is a consultant for the anti-Nazi Simon Wiesenthal Center.
RATTLED BY OKLAHOMA BLAST
In 1995, eight months before the Fort Bragg murders, two
former Army soldiers bombed the Oklahoma City federal building,
killing 168 people. With a growing awareness of the spreading
militia movement, the Pentagon in 1996 banned military personnel
from participating in supremacist causes and authorized
commanders to cashier personnel for rallying, recruiting or
"What's scary about Page is that he served in the 1990s when
putatively this was being treated quite seriously by the
military. There's plenty of other Pages who served during the
war on terror, and we don't know what they're going to be doing
over the next decade or so," said Matt Kennard, author of the
forthcoming book "Irregular Army: How the U.S. Military
Recruited Neo-Nazis, Gang Members and Criminals to Fight the War
Kennard argues the U.S. military was so desperate for troops
while fighting simultaneous wars in Iraq and Afghanistan that it
allowed extremists, felons and gang members into the armed
The military can grant a "moral waiver" to allow a convicted
criminal or otherwise ineligible person into the armed forces,
and the percentage of recruits granted such waivers grew from
16.7 percent in 2003 to 19.6 percent in 2006, according to
Pentagon data obtained by the Palm Center in a 2007 Freedom of
Information Act request. But the Pentagon says no waiver exists
for participation in extremist organizations.
"Our standards have not changed; participation in extremist
activities has never been tolerated and is punishable under the
Uniformed Code of Military Justice," said Eileen Lainez, a
Defense Department spokeswoman.
The Pentagon's third directive against white supremacists
was issued in 2009 after a Department of Homeland Security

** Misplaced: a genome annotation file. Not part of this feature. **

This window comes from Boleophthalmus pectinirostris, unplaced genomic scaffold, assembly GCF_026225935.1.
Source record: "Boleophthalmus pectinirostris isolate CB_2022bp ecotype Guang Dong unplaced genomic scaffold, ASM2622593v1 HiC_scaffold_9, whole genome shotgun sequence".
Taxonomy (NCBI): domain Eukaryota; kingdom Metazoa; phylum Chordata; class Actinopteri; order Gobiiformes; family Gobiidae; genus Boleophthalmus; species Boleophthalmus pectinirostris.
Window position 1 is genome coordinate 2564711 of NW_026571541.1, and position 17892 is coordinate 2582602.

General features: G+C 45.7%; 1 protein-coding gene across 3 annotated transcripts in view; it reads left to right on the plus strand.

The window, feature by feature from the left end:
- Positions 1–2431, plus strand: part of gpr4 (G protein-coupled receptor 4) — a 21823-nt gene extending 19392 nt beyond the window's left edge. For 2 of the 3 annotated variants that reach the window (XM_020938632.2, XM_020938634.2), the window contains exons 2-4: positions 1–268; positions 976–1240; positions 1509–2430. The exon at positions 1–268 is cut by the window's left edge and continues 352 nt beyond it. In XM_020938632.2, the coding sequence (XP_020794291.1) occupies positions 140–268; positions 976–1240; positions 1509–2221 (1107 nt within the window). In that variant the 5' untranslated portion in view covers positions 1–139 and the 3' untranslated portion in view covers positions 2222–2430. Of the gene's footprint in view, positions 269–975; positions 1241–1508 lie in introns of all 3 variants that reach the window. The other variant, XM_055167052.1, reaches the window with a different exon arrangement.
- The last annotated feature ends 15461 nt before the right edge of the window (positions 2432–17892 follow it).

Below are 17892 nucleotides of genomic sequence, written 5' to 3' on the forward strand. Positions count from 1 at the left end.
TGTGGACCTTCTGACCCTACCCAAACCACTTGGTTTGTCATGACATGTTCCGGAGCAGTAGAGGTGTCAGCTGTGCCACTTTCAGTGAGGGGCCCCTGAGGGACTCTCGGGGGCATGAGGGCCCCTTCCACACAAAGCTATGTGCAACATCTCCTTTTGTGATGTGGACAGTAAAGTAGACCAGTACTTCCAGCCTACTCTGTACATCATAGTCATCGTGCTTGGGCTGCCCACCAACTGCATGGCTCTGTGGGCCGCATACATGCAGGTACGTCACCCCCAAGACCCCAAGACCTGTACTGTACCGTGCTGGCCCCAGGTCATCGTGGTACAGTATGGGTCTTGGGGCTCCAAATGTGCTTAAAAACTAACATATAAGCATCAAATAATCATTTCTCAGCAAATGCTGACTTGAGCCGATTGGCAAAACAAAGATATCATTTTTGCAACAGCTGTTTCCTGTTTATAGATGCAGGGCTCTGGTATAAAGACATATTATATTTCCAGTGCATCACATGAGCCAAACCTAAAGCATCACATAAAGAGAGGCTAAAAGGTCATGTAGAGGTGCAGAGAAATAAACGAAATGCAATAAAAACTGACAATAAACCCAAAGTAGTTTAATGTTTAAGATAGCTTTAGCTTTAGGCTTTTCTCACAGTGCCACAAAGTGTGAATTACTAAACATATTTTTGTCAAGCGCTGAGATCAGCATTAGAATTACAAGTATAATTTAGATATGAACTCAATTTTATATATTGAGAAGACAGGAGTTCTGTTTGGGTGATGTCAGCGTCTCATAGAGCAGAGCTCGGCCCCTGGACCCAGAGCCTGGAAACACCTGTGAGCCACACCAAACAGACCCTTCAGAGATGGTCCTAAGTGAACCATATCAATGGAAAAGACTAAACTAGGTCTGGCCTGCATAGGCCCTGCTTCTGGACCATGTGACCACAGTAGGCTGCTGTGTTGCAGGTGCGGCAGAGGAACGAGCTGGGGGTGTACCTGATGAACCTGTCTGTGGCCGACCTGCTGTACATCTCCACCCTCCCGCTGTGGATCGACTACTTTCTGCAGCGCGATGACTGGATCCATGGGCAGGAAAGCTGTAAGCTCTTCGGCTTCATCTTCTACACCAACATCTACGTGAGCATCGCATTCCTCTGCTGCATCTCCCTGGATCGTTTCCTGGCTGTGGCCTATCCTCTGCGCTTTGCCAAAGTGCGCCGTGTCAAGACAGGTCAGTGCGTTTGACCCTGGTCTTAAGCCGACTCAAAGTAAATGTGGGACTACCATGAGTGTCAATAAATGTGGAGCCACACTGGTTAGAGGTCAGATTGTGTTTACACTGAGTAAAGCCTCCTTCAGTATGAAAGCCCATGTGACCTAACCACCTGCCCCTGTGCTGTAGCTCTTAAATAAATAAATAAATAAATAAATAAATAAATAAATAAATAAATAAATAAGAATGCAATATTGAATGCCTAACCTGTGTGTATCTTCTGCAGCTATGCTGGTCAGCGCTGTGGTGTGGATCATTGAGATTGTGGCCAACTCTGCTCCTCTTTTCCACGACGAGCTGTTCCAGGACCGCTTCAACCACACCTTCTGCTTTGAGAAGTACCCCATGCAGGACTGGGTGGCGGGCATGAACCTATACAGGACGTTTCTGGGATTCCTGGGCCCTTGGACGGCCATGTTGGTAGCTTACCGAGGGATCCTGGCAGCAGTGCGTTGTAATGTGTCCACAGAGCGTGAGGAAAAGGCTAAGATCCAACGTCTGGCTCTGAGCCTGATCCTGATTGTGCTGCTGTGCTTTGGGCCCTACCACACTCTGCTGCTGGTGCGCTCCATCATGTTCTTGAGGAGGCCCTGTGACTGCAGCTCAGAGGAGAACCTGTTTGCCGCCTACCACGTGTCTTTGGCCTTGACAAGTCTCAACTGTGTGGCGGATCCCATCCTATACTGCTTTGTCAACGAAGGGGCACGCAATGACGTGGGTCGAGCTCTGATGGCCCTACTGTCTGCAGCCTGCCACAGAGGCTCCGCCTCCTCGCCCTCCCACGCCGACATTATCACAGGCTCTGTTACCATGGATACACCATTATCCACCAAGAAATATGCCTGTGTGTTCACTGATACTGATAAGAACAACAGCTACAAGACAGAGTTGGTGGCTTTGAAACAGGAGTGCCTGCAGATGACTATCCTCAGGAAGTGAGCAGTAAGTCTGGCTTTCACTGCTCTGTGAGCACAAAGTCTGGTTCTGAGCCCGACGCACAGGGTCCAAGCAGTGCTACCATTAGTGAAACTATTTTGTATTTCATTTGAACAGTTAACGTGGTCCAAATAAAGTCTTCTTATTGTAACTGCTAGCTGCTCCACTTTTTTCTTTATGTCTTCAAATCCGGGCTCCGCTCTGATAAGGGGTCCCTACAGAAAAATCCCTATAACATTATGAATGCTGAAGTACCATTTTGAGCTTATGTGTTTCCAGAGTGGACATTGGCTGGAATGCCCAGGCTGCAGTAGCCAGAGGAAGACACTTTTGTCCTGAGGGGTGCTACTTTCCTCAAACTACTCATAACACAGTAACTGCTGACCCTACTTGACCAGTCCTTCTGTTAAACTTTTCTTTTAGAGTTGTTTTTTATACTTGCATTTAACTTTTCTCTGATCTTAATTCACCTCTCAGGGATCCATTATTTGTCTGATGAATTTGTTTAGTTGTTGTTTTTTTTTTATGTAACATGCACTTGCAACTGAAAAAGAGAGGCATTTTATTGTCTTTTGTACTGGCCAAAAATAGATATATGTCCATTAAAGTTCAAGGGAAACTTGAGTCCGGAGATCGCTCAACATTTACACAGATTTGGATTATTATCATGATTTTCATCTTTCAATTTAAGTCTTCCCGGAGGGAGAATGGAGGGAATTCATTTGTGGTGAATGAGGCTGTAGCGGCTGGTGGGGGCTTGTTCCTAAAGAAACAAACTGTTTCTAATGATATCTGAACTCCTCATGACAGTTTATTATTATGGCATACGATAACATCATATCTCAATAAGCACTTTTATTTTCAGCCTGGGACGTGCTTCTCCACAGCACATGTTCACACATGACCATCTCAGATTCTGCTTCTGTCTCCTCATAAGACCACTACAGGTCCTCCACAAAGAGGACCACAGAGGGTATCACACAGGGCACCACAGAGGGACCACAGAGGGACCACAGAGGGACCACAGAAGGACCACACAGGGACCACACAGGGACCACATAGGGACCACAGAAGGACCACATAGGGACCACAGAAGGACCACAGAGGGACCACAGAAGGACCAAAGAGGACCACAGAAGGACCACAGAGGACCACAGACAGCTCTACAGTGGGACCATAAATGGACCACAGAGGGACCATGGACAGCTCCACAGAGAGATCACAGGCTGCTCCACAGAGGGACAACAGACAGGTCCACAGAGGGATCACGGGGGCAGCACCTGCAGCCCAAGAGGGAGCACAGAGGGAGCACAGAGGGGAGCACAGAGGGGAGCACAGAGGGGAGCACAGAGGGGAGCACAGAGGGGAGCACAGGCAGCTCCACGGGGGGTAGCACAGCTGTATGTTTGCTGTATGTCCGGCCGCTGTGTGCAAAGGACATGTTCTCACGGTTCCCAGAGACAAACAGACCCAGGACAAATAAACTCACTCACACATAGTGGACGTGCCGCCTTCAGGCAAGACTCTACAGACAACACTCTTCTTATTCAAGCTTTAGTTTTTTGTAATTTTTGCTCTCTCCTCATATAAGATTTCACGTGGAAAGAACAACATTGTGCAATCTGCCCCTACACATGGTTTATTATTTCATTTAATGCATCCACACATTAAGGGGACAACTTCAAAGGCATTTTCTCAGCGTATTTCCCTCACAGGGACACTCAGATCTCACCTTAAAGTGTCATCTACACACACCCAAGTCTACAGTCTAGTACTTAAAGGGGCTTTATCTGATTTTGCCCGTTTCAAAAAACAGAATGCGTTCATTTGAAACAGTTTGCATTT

report expressed concern that right-wing extremists were
recruiting veterans returning from wars overseas.
The Pentagon's 2009 instruction, updated in February
2012, directs commanders to remain alert for signs of racist
activity and to intervene when they see it. It bans soldiers
from blogging or chatting on racist websites while on duty.
"This is the best we've ever seen," said Heidi Beirich,
leader of the Southern Poverty Law Center's intelligence
project, referring to the Pentagon's attitute. "It was really
disheartening under the Bush administration how lightly they
took it, so this is a major advance."
Her group monitors online chatter among self-described
active-duty warriors serving overseas and reports it to military
officials. It also receives regular calls from military
investigators asking about racists in the service.
The Southern Poverty Law Center and the Anti-Defamation
League (ADL), another civil rights monitor, have helped train
officers on how to spot extremists, although Mark Pitcavage,
director of investigative research at the ADL, says the military
lacks comprehensive training for recruiters and commanders. He
called the military's reaction when alerted to white
"We've discovered a great range of response, from getting a